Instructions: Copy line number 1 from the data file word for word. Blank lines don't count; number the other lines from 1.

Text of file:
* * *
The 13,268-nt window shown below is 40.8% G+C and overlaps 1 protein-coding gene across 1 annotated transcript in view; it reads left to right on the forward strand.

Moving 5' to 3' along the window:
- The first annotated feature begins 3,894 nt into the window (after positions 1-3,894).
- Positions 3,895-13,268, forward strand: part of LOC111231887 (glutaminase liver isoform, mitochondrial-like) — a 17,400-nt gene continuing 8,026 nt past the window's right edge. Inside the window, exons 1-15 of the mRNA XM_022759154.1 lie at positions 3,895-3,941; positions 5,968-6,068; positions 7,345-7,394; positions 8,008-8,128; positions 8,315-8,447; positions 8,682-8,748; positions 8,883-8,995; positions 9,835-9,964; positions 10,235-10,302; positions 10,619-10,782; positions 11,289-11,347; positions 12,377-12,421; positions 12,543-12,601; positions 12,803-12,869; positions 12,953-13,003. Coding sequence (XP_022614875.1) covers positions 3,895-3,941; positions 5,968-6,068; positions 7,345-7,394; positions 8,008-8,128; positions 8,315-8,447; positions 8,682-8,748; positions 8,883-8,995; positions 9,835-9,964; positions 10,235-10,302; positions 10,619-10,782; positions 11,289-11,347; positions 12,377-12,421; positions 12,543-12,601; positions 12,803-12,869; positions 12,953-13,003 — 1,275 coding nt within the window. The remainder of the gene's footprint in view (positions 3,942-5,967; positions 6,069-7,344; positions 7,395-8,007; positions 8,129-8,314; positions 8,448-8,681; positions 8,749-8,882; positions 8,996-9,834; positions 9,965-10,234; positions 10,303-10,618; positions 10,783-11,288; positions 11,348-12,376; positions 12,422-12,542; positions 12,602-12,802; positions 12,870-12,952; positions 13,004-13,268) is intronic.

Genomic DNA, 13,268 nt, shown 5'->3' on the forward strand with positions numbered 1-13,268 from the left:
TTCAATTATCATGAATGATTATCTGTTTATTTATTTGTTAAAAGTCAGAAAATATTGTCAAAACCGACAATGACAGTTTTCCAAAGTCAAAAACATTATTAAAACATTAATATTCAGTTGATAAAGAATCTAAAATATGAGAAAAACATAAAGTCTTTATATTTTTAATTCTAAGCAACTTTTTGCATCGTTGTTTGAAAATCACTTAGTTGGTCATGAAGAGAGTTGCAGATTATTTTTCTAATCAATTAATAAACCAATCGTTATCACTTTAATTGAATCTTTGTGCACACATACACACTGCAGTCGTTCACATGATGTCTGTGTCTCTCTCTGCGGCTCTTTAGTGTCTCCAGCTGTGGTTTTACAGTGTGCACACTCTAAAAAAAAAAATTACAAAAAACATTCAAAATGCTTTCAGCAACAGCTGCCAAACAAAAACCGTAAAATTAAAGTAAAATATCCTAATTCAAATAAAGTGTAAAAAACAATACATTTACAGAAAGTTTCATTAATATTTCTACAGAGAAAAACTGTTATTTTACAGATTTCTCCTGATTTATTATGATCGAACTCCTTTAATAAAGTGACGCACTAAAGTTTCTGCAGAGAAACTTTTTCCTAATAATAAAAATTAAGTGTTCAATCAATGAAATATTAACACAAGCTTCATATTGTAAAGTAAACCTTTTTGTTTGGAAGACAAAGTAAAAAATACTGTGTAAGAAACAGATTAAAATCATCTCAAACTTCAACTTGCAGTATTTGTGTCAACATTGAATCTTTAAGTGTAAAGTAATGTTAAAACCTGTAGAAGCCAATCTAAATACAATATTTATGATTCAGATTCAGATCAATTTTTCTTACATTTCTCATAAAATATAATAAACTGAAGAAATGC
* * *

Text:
The 13,268-nt window shown below is 40.8% G+C and overlaps 1 protein-coding gene across 1 annotated transcript in view; it reads left to right on the forward strand.